As an example, the repricing indicator may be a fee schedule setting forth individual repricing dollar amounts associated with CPT codes. Alternatively, the repricing indicator may be a straight percentage discount. The claim repricing system further includes instructions for determining availability of insurance plan coverage to the patient based on an effective date of the employer insurance plan, as well as determining the availability of the physician or provider based on an effective provider date.
The claim repricing system handles specialty codes and exceptions. Thus, for example, the claim repricing system includes instructions for determining the presence of an anesthesia specialty code, and for determining the correct number of anesthesia units and an anesthesia repricing indicator. The anesthesia repricing indicator may be a percentage discount, for example, or a rate.
As noted above, the present claim repricing system is not limited to repricing physician claims. Rather, as explained in more detail below, the claim repricing system may also repricing inpatient and outpatient claims. Furthermore, the claim repricing system may operate in a batch processing mode to quickly, accurately, and reliable reprice large amounts of claims.
FIG. 1 illustrates a very high level block diagram of processing steps of a claim repricing system.
FIG. 2 shows a high level flow diagram of the processing steps for repricing a physician claim.
FIG. 3 illustrates a flow diagram of the initial processing steps for repricing a hospital claim.
FIG. 4 depicts a high level flow diagram of the processing steps for repricing an inpatient claim.
FIG. 5 depicts a high level flow diagram of the processing steps for repricing an outpatient claim.
FIG. 6 shows an example of a cooperative claim repricing network.
FIG. 7 illustrates a high level flow diagram of the processing steps in a batch claim processing system.
Turning now to FIG. 1, that figure illustrates a high level block diagram 100 of the steps executed by a claim repricing system typically implemented, as described below, on a general purpose computer system. At the logon step 102, a user establishes a secure connection with the claim repricing system. The logon process may be accomplished, for example, using a password, password sequence, or any other suitable security check.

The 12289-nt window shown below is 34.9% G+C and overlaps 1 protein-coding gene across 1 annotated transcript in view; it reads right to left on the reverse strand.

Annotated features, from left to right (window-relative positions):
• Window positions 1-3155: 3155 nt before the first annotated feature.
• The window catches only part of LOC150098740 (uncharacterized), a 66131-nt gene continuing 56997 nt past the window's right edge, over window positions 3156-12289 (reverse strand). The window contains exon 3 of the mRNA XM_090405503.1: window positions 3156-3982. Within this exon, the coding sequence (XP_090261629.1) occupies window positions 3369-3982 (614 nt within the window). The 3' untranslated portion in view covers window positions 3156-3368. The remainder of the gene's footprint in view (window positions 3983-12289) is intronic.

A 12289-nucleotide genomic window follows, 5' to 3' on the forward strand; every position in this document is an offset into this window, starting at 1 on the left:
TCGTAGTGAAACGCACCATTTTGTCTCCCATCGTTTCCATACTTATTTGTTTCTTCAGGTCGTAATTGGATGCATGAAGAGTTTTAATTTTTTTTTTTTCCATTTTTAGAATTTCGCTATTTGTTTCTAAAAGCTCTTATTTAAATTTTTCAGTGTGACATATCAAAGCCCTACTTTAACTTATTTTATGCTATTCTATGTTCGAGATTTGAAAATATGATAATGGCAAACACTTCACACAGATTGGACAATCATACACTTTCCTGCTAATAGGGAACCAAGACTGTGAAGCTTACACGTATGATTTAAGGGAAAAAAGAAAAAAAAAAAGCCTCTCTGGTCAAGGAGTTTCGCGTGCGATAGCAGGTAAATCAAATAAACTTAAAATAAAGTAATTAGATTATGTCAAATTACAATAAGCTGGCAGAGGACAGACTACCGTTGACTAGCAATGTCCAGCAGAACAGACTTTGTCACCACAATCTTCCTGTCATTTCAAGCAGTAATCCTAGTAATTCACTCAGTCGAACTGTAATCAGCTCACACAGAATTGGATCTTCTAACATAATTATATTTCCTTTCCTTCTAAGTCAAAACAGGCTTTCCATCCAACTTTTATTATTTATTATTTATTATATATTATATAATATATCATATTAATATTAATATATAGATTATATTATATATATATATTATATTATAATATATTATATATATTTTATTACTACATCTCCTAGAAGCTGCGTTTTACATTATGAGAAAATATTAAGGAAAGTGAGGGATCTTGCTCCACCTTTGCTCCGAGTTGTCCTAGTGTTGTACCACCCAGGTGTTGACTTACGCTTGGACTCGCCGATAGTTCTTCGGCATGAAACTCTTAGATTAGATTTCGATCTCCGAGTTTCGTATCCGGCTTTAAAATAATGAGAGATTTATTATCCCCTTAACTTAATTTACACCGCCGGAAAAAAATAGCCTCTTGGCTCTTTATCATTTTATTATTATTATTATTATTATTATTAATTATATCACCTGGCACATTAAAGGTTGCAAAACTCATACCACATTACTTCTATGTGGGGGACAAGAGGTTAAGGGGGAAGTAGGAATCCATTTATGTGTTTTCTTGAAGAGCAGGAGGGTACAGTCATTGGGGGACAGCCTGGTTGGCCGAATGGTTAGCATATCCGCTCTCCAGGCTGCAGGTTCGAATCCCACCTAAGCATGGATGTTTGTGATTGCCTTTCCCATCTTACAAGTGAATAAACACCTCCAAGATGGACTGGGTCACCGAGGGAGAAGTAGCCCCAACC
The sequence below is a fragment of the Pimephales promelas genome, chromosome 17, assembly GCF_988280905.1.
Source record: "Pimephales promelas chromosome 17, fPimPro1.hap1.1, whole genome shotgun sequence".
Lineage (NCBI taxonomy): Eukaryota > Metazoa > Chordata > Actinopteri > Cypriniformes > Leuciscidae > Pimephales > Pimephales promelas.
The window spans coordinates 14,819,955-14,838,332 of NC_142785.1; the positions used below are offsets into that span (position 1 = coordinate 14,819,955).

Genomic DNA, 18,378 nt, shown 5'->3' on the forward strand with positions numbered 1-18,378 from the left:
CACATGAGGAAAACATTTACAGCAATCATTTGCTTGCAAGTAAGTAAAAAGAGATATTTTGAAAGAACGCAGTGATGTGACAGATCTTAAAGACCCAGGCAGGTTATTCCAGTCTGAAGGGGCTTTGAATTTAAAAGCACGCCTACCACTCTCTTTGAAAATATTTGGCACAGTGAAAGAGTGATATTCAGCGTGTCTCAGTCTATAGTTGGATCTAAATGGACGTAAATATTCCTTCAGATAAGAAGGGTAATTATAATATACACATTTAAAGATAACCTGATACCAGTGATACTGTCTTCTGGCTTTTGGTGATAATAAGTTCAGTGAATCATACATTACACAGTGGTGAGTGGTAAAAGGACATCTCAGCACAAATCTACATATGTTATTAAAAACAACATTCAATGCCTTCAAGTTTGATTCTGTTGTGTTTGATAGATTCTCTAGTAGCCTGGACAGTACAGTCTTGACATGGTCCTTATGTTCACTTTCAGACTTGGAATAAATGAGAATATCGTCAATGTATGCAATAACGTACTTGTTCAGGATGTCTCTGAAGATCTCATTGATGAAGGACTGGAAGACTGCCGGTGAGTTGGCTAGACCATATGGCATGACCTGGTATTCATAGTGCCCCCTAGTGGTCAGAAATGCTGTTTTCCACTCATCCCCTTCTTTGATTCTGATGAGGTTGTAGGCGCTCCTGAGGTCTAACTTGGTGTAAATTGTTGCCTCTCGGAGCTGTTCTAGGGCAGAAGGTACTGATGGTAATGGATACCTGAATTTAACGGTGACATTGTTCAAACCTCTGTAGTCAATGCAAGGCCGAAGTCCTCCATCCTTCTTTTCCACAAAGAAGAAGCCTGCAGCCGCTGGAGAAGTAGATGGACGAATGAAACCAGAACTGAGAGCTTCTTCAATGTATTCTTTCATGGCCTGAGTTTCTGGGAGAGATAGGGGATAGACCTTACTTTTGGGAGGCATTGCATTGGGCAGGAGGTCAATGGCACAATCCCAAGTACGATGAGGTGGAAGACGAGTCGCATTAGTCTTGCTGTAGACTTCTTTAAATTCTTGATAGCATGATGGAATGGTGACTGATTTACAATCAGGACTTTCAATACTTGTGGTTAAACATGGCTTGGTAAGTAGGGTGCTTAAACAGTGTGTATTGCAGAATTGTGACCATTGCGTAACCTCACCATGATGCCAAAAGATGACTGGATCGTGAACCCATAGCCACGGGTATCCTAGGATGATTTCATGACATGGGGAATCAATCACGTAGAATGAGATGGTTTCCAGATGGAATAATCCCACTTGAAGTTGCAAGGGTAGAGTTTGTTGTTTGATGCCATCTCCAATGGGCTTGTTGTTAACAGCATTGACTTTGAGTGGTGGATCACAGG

For local access, the logon process may be executed directly at the claim repricing system or at a terminal connected to the claim repricing system via a local area network, for example. Alternatively, the user may initiate the logon process remotely. In a remote logon, the user may access the claim repricing system, for example, over a direct dial modem line, wide area network, or across the Internet using a web browser. Preferably both local and remote access operate through Microsoft Internet Explorer™ and active server pages and hypertext markup language pages. An exemplary set of ASP and HTML code for web browser access (and interfacing with the claims repricing system in general) is provided in the microfiche appendix.
Returning to FIG. 1, at the determination step 104, the claim repricing system determines which type of claim to reprice. The claims may be a physician claim, a hospital claim, or any other type of claim recognized by the claim repricing system.
The claim repricing system processes physician claims, if appropriate, at step 106. With regard to a hospital claim, the claim repricing system preferably determines, at step 108, whether the claim is an inpatient claim or an outpatient claim. An inpatient claim is processed at step 110, and an outpatient claim is processed at step 112. Any other recognized claims may be processed, for example, at the processing step 114. The physician and the hospital claim processing steps will be described in more detail below.
Generally, a “repriced claim” results when the claim repricing system completes each claim. The claim repricing system typically prints the repriced claim for submission to a payor and stores the repriced claim in a database for future reference, generation of statistics, and the like.
The logic underlying the claim repricing system (described in detail below) may be used by human repricers or by an automated batch repricing system. The batch process may connect with the claim repricing system and quickly reprice numerous claims by supplying the claim repricing system with the appropriate data. The automated batch process may, to a great extent, eliminate human intervention during the claim repricing process.